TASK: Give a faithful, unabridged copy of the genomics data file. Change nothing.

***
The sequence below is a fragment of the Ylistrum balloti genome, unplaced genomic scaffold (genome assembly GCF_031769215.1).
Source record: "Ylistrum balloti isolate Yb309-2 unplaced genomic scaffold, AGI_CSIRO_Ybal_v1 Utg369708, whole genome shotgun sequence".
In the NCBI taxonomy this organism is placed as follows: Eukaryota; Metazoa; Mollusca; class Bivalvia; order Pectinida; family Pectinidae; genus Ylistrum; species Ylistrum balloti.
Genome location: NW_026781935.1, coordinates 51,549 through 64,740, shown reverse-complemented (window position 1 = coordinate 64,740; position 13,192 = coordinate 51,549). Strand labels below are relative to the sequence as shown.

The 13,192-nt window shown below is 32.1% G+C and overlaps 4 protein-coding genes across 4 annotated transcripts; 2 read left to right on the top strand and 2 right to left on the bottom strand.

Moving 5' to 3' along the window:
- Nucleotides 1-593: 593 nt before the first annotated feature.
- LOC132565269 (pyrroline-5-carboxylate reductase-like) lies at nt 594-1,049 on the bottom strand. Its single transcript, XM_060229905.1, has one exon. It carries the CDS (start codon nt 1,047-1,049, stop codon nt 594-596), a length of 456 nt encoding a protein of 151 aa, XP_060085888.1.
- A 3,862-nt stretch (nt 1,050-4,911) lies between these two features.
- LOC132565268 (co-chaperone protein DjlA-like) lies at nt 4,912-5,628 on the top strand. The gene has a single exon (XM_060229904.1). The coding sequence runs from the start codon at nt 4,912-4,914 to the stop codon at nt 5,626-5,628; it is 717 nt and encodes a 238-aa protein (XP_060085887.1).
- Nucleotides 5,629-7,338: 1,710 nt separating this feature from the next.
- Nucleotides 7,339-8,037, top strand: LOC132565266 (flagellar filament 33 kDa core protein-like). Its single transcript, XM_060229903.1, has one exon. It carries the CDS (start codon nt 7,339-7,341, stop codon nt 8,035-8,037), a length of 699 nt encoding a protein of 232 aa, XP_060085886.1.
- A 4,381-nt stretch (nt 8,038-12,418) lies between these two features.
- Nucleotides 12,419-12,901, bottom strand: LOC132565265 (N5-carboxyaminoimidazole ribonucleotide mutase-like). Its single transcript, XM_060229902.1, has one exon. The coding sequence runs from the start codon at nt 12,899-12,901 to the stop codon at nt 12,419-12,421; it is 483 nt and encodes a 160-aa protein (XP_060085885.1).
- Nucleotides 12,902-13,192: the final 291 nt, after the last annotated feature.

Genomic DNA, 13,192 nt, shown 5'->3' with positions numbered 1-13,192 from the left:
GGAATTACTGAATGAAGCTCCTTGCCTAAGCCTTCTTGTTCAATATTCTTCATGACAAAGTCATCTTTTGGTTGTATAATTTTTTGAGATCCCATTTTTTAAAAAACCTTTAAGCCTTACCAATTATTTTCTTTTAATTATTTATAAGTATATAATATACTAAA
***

The sequence below is a fragment of the Ylistrum balloti genome, unplaced genomic scaffold (genome assembly GCF_031769215.1).
Source record: "Ylistrum balloti isolate Yb309-2 unplaced genomic scaffold, AGI_CSIRO_Ybal_v1 Utg369708, whole genome shotgun sequence".
In the NCBI taxonomy this organism is placed as follows: Eukaryota; Metazoa; Mollusca; class Bivalvia; order Pectinida; family Pectinidae; genus Ylistrum; species Ylistrum balloti.
Genome location: NW_026781935.1, coordinates 51,549 through 64,740, shown reverse-complemented (window position 1 = coordinate 64,740; position 13,192 = coordinate 51,549). Strand labels below are relative to the sequence as shown.

The 13,192-nt window shown below is 32.1% G+C and overlaps 4 protein-coding genes across 4 annotated transcripts; 2 read left to right on the top strand and 2 right to left on the bottom strand.

Moving 5' to 3' along the window:
- Nucleotides 1-593: 593 nt before the first annotated feature.
- LOC132565269 (pyrroline-5-carboxylate reductase-like) lies at nt 594-1,049 on the bottom strand. Its single transcript, XM_060229905.1, has one exon. It carries the CDS (start codon nt 1,047-1,049, stop codon nt 594-596), a length of 456 nt encoding a protein of 151 aa, XP_060085888.1.
- A 3,862-nt stretch (nt 1,050-4,911) lies between these two features.
- LOC132565268 (co-chaperone protein DjlA-like) lies at nt 4,912-5,628 on the top strand. The gene has a single exon (XM_060229904.1). The coding sequence runs from the start codon at nt 4,912-4,914 to the stop codon at nt 5,626-5,628; it is 717 nt and encodes a 238-aa protein (XP_060085887.1).
- Nucleotides 5,629-7,338: 1,710 nt separating this feature from the next.
- Nucleotides 7,339-8,037, top strand: LOC132565266 (flagellar filament 33 kDa core protein-like). Its single transcript, XM_060229903.1, has one exon. It carries the CDS (start codon nt 7,339-7,341, stop codon nt 8,035-8,037), a length of 699 nt encoding a protein of 232 aa, XP_060085886.1.
- A 4,381-nt stretch (nt 8,038-12,418) lies between these two features.
- Nucleotides 12,419-12,901, bottom strand: LOC132565265 (N5-carboxyaminoimidazole ribonucleotide mutase-like). Its single transcript, XM_060229902.1, has one exon. The coding sequence runs from the start codon at nt 12,899-12,901 to the stop codon at nt 12,419-12,421; it is 483 nt and encodes a 160-aa protein (XP_060085885.1).
- Nucleotides 12,902-13,192: the final 291 nt, after the last annotated feature.

Genomic DNA, 13,192 nt, shown 5'->3' with positions numbered 1-13,192 from the left:
GGAATTACTGAATGAAGCTCCTTGCCTAAGCCTTCTTGTTCAATATTCTTCATGACAAAGTCATCTTTTGGTTGTATAATTTTTTGAGATCCCATTTTTTAAAAAACCTTTAAGCCTTACCAATTATTTTCTTTTAATTATTTATAAGTATATAATATACTAAA